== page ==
It’s retribution, they say, for repression of their fellow Muslims.
The response by the Myanmar military is swift and brutal. They launch a ‘clearing operation’ to rid Rakhine State of ‘terrorists’.
They sweep through Rohingya villages and, according to refugees, they beat, rape, shoot, torture and hack to death men, women and children - they torch houses and throw live babies and children into the fires, they roll dead villagers into mass graves.
The Rohingya flee.
Among the hundreds of thousands who cross the watery border into Bangladesh is Ahmed Hussein.
Ahmed is the baby-faced Magi, or leader, of his village.
His ascension was abrupt, "all the educated people from my village were killed," he says.
"I’m the only one left, that’s why I’m so young.”
Ahmed keeps a thick pile of handwritten papers. They document, he claims, the dead and injured from his village.
There’s an ‘R’ next to the women who say they were raped, it includes Hasina. The lists are long.
Ahmed and Hasina are just two of the mass Myanmar exodus, over 700,000 people.
They join the roughly 300,000 who, in previous decades, have left Myanmar for Bangladesh.
In a matter of months Bangladesh’s refugee population swells to nearly a million.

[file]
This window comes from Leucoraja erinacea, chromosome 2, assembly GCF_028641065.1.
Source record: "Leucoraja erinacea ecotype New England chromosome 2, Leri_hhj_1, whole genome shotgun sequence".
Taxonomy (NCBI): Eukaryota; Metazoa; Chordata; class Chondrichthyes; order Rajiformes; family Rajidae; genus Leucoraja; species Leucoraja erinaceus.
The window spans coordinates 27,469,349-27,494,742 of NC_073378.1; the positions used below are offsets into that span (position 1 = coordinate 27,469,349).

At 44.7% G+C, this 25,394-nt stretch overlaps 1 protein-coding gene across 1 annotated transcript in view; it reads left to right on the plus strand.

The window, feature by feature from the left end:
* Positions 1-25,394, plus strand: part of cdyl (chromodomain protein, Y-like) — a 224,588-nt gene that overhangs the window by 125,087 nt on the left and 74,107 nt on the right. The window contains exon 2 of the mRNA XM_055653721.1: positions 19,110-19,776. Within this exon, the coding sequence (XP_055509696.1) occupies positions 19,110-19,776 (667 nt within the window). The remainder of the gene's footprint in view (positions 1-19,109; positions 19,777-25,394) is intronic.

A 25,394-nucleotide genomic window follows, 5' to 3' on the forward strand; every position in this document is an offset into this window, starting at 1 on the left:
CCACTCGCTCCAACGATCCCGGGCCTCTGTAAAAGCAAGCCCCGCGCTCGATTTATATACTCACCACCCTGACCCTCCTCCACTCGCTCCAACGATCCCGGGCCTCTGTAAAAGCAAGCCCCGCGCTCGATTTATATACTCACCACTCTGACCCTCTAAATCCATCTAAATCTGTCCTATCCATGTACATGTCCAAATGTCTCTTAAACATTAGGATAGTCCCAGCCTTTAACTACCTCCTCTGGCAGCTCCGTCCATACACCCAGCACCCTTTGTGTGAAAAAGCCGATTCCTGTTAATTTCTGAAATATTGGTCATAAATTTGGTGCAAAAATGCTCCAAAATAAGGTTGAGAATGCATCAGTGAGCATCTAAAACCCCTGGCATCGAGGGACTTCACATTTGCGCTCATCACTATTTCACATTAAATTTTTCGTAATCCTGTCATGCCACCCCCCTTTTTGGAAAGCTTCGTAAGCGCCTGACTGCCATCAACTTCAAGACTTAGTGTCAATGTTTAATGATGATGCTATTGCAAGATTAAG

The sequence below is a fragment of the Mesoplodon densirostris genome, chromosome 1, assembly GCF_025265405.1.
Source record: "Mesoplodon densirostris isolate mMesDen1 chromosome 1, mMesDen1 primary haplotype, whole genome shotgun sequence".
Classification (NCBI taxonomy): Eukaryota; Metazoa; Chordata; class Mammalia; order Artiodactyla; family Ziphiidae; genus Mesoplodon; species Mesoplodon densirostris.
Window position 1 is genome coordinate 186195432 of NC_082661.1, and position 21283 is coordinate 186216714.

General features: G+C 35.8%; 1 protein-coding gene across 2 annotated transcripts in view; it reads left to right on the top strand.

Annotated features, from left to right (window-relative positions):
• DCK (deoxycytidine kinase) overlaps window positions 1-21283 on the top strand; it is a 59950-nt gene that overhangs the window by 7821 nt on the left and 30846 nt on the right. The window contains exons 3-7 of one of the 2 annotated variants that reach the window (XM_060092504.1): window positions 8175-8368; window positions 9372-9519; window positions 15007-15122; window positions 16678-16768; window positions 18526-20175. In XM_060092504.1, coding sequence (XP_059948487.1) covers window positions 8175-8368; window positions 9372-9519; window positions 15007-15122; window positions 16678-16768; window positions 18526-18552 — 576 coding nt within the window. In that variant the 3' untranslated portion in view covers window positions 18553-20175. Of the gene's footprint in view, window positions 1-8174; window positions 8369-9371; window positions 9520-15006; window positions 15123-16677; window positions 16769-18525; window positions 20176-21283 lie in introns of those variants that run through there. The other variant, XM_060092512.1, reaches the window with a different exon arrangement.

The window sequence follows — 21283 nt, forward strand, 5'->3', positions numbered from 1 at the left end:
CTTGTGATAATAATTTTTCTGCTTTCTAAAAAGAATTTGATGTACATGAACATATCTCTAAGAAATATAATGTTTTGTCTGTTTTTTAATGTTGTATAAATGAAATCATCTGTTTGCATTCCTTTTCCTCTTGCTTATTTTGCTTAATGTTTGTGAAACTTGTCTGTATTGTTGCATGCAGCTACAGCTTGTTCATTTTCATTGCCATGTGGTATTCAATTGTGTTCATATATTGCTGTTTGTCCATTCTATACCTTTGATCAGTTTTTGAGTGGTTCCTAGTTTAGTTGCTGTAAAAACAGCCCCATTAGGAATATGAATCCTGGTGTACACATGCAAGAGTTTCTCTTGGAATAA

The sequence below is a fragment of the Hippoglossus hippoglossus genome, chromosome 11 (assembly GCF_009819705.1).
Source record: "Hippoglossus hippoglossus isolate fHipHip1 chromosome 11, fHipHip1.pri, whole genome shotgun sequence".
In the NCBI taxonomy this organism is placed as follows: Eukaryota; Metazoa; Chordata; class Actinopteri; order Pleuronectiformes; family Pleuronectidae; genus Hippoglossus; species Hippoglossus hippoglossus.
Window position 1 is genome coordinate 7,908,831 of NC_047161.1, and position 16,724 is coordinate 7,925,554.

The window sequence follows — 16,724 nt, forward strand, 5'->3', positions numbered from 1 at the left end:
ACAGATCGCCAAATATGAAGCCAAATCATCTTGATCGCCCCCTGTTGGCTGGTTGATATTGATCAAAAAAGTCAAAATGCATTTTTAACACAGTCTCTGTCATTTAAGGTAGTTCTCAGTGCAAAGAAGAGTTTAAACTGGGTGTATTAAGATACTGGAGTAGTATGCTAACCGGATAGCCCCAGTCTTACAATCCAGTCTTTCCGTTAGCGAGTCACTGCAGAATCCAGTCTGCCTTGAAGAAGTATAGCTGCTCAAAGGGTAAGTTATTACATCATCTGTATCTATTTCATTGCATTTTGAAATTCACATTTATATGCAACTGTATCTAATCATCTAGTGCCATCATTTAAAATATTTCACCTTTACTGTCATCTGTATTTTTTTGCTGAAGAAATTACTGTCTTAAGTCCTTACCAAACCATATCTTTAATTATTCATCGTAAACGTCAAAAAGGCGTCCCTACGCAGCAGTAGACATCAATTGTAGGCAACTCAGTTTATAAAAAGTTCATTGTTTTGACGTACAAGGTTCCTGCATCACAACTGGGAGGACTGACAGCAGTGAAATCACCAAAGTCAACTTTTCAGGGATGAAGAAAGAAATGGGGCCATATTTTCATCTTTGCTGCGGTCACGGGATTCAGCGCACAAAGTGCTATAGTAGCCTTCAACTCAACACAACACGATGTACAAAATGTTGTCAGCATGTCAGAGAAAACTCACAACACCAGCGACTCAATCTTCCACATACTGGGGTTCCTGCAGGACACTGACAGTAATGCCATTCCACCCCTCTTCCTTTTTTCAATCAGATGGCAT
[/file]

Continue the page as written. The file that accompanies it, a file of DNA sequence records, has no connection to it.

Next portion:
Imagine the population of Auckland cramming into 12 square kilometres. That’s roughly half the size of Rangitoto Island.
Add 36 degree heat, 98% humidity, dirty water and disease. Then, think food aid, lack of meaningful work, no land, and trauma. Deep and abiding trauma.
“I’m so devastated here, I wish my mother, brother, sisters and father were all still alive. When I hear other kids calling for their mothers, my heart aches.”
Abdul Salaam is 15 years old.
He says he watched his family of eight, the youngest just one-year-old, being slaughtered from the shelter of a nearby pond. “I wish the earth had swallowed me up so I didn’t have to see that.”
He’s not alone, roughly half the camp inhabitants are children; many of them are orphans who have seen things we couldn’t imagine.
Abdul is leading us through the camp, a tangled labyrinth of seeping sandbag tracks, delicate bamboo bridges, never-ending tarp shelters, and people – so many people.
It’s been raining. The dirt has turned to mud.
We’re at the end of the monsoon season, which is lucky, otherwise we’d have been on the lookout for landslides.
Mind you, the cyclone season is about to start, a direct hit will take out up to 90 per cent of the structures here.
Abdul scales a goat track towards the mosque. It’s high on a hill looking out across the breathtaking expanse of the camp.
A puff of air lazily breezes past; it’s heaven, a momentary reprieve from the hellish heat.